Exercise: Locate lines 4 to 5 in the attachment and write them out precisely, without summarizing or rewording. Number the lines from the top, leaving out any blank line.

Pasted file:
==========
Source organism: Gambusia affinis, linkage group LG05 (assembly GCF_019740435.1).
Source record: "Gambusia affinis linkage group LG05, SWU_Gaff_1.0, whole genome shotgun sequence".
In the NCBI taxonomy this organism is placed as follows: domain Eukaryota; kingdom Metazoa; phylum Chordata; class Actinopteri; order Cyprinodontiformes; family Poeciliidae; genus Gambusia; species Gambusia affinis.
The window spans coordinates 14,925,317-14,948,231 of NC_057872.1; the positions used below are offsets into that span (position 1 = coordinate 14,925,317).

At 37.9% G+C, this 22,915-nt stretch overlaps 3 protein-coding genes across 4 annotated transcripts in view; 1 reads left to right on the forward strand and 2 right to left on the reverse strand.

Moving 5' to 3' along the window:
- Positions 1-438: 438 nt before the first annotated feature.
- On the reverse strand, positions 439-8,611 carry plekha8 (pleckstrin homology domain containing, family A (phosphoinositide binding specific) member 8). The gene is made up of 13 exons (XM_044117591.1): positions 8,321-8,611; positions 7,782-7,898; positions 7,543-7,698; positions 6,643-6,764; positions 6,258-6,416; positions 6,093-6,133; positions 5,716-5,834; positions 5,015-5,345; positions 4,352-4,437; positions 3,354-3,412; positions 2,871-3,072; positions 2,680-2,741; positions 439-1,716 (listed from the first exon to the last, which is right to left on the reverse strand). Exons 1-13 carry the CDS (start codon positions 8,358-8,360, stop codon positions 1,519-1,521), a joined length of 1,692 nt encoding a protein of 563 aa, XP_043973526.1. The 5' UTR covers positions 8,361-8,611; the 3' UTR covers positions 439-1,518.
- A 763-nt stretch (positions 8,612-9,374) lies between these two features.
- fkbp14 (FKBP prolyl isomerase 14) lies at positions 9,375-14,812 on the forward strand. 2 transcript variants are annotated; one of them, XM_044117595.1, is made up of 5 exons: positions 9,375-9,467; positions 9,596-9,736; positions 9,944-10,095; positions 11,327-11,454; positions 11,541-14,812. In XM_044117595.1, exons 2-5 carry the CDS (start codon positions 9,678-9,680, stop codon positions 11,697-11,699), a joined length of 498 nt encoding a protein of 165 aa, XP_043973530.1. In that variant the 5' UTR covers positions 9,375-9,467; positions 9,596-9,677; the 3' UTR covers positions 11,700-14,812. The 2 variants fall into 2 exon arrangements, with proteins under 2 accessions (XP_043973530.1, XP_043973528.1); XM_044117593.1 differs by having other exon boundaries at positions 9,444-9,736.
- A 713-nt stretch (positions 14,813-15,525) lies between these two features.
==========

The window spans coordinates 14,925,317-14,948,231 of NC_057872.1; the positions used below are offsets into that span (position 1 = coordinate 14,925,317).

At 37.9% G+C, this 22,915-nt stretch overlaps 3 protein-coding genes across 4 annotated transcripts in view; 1 reads left to right on the forward strand and 2 right to left on the reverse strand.